The network file protocols that the 2-bay supports include all of the necessary ones you need to do business, including HTTP(S), SMTP, FTP, and UPnP, among others. This allows you to build a mail server, FTP server, or any other type of shared file service for a small home or office network.
If entertainment and digital file streaming is what you need, this unit supports all of the standard protocols, and can do double duty as a DLNA-compatible media streamer. It can also double as a UPnP (universal plug-and-play) or iTunes (DAAP) media streamer.
To get your files from anywhere in the world, you can gain remote access via another PC or Mac, or through iOS and Android mobile devices. You can also access the Sdrive mentioned earlier without port forwarding, which will save you time and hassles, since port-forwarding can be a real pain sometimes, especially when configuring game servers.
Full backup solutions are also a benefit to any server, and this one includes Time Machine support, NAS-to-NAS backup, backup to externals, or even backup to popular web-based cloud storage services like Amazon S3 or Box.com. You can even back up or restore via CIFS/NFS/HTTP or FTP.
The connectivity includes dual 10/100/1000 Base-TX Gigabit Ethernet ports, dual USB 3.0 and one USB 2.0 ports, and LED indicators for power and activity. The system-based management tool also lets you monitor hardware status, like the chassis, board, and fan.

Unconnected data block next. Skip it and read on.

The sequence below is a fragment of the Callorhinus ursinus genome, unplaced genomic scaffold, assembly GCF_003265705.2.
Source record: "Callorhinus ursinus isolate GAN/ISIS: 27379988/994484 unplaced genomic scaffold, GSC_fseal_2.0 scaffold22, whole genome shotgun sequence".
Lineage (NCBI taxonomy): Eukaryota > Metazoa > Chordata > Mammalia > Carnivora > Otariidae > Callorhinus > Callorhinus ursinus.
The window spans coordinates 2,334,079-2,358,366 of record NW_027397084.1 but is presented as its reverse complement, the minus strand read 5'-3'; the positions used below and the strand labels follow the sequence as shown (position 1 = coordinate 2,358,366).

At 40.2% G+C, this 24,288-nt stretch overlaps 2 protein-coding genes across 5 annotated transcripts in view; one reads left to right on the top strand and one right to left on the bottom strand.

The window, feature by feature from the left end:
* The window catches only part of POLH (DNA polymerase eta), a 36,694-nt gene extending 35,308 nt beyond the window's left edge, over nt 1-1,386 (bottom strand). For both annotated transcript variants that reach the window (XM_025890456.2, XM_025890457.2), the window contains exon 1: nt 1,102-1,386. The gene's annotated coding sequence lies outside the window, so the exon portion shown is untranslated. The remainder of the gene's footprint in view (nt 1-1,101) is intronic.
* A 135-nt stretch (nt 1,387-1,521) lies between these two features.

With so many options to manage your data, the only question left is how much data you want to store. With capacities up to 20TB, you have a lot of room to hold all of your digital collection. Home streaming your movie or audio collections? No problem. Storing or backing up your business-sensitive records? No problem. Finding a secure place for your professional photos or videos? No problem. Seagate takes pains to make sure your entire digital life is safe and secure—without a problem.
|Seagate - 2-Bay NAS Enclosure|
|Seagate NAS OS 4 (embedded Linux)|
|Enclosure Only, 4TB (2 x 2TB), 8TB (2 x 4TB)|
|Single Gigabit Network interface|
|DHCP and static IP|
|IPv4 / IPv6|
|Network File Protocols and Services|
|FTP / sFTP|
|External: EXT2, EXT3, EXT4, NTFS, FAT32, HFS+|
|iSCSI Block Storage|
|10 LUN/10 targets|
|ARM 1.2GHz processor|
|Small desktop form factor Chassis|